The fundamentals of athletic training carry over to e-bikes, and could become more prevalent among bike riders than power meters (the latter being a $600+ investment). This is a basis for some of James Peterman’s work at CU-Boulder who’s analyzing the fitness benefits of sedentary individuals who begin using e-bikes. (Contact Jim if you’re interested in this study)

The same concepts of power-based training still apply: duration (time), functional threshold (sustainable power),  intensity factor (power output relative to sustainable power). All can be used to improve athletic performance for e-bike riders in the same manner used for elite athletes.

Zones

 

Wrapping up

To finish where we started: Strava aims to be the best GPS-based tracking software in athletics—but I hope to have shown some compelling reasons to see the service more deeply. Strava could become a nexus for all active transportation, not only the athletically-based kind. Athletes often commute, and people who start to use the service as commuters may transition into using it as athletes.

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Geography, movements, and other tidbits from Boulder’s B-cycle bike sharing system

I put together an analysis of the 2013 Boulder B-cycle data and wanted to share a few interesting tidbits! Here’s a link to a PDF of the full presentation for anyone who wants dive right in: Boulder B-cycle 2013 Analysis

Objective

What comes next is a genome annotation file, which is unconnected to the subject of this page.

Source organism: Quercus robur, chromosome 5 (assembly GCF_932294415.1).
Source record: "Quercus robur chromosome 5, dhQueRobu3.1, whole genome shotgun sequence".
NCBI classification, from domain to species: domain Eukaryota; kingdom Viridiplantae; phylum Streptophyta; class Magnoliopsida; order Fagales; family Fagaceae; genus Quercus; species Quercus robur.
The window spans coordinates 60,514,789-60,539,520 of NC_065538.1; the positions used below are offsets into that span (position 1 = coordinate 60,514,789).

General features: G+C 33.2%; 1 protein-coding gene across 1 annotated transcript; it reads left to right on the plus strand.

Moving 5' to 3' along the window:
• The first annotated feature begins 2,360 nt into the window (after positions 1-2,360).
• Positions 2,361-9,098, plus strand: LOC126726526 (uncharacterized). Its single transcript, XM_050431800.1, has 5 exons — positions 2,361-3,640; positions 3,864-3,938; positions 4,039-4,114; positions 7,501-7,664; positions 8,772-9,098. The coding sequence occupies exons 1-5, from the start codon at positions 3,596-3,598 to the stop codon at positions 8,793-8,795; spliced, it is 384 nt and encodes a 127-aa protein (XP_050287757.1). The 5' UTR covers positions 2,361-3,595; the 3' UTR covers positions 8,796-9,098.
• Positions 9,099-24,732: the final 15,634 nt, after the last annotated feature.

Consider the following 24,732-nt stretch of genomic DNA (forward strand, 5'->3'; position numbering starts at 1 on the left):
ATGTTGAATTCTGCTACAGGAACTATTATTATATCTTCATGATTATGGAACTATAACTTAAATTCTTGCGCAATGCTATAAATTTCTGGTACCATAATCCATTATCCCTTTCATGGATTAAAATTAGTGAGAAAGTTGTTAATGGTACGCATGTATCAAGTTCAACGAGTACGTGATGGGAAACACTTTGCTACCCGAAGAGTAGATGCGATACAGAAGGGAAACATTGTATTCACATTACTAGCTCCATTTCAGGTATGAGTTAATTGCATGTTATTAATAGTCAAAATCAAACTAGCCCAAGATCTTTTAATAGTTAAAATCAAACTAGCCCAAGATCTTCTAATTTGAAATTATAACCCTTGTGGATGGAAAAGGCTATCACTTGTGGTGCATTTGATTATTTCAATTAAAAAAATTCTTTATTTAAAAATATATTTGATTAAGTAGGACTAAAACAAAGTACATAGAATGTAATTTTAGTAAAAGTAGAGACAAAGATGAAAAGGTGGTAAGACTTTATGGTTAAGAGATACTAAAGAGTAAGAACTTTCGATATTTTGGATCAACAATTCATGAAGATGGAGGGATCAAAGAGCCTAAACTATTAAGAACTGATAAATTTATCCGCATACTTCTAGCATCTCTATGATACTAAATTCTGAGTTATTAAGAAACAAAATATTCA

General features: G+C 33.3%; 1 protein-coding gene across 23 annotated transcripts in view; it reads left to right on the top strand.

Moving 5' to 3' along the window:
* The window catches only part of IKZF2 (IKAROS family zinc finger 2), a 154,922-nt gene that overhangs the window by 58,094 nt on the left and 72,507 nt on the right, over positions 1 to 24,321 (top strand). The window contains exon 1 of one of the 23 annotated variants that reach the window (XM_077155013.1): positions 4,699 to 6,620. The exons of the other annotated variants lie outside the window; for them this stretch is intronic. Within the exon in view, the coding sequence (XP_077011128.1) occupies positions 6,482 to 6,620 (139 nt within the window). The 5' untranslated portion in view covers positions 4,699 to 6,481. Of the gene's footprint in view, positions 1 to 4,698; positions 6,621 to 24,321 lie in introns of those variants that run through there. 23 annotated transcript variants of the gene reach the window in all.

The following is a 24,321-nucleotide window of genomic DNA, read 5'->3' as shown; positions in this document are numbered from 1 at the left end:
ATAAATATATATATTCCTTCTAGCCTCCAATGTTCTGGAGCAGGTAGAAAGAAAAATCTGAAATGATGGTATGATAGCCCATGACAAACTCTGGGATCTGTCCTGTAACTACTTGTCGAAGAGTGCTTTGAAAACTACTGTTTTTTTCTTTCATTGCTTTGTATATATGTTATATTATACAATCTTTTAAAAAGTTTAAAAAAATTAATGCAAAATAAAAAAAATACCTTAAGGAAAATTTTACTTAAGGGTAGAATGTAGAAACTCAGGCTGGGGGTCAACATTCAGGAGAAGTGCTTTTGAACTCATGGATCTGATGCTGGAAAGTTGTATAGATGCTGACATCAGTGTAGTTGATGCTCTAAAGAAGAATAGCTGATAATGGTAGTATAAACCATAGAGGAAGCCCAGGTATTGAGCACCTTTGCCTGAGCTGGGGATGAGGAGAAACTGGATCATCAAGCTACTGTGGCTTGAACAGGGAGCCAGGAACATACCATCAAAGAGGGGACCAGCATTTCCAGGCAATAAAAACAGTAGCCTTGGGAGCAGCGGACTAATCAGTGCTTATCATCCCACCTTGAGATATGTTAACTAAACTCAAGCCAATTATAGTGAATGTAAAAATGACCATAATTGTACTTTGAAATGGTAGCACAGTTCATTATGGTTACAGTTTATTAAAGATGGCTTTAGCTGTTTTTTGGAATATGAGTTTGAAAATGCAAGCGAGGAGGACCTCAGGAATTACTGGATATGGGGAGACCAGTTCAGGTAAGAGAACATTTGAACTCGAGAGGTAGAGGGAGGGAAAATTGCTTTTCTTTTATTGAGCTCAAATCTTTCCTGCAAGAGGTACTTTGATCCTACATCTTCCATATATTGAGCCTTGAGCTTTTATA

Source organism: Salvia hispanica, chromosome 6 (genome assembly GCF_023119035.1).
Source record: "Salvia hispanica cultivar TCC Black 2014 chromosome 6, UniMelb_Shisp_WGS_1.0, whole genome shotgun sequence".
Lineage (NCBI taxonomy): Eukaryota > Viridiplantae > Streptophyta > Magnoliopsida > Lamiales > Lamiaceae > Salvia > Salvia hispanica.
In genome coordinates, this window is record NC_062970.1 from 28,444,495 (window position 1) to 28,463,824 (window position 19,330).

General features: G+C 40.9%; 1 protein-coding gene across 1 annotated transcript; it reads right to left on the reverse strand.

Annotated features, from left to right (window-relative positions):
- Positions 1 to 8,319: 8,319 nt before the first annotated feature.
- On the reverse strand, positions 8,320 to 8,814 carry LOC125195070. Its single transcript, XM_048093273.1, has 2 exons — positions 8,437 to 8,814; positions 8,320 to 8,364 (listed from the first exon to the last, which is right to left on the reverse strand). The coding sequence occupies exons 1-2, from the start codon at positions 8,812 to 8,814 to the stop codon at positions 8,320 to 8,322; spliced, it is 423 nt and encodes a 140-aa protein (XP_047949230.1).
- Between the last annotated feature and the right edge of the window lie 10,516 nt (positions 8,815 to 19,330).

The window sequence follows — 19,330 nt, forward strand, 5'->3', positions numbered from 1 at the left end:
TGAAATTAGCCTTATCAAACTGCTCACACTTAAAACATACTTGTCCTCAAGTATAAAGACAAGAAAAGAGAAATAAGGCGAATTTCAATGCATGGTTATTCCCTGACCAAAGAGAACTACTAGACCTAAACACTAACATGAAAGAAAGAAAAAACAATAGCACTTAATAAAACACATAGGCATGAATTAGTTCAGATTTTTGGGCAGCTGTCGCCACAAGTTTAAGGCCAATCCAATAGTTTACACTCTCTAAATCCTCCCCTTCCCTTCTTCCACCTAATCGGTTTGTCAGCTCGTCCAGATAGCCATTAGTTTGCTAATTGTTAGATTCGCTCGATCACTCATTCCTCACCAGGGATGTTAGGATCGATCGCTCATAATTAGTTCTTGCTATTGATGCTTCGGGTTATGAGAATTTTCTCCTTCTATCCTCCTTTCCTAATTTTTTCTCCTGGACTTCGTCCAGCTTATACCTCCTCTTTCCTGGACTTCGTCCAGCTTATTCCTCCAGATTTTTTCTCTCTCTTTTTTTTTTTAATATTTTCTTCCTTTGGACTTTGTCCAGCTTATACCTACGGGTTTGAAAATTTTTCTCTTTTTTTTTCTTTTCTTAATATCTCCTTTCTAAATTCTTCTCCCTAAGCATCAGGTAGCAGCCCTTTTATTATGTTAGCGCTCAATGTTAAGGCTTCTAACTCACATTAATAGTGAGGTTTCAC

as a person in a city

I want to understand the layout/flows of bikeshare systems

so I can move around efficiently

System Layout

In 2013, the Boulder B-cycle system had:

  • 22 Stations
  • 276 Docks
  • 138 Bikes

The largest station had seventeen docks while the smallest had nine. Note the large grey dot which marks the geographic center of the system, which did not have a station in 2013 (but does now!)

2013 station layout

Elevation and distance from the center:

2013 Station distance from center and elevation

System Usage

The basic 2013 Boulder B-cycle usage statistics:

  • Total 2013 rides: 28,256
  • Median duration: 14 min
  • Median distance*: .77 mi

Note that distance is calculated “as the crow flies” and understates actual distance traveled, but can be useful as a proxy for distance.

Here’s a map showing each station, with the largest bubbles having the most in/out trips while the smallest have the least:

2013 most active stations map

 

Right away, we notice that the two most likely indicators of trip count are both proximity to downtown Boulder and proximity to the geographic center of the bike-sharing system.

The majority of trips are under 60 minutes and travel less than 1.5 miles.

2013 Distance and Duration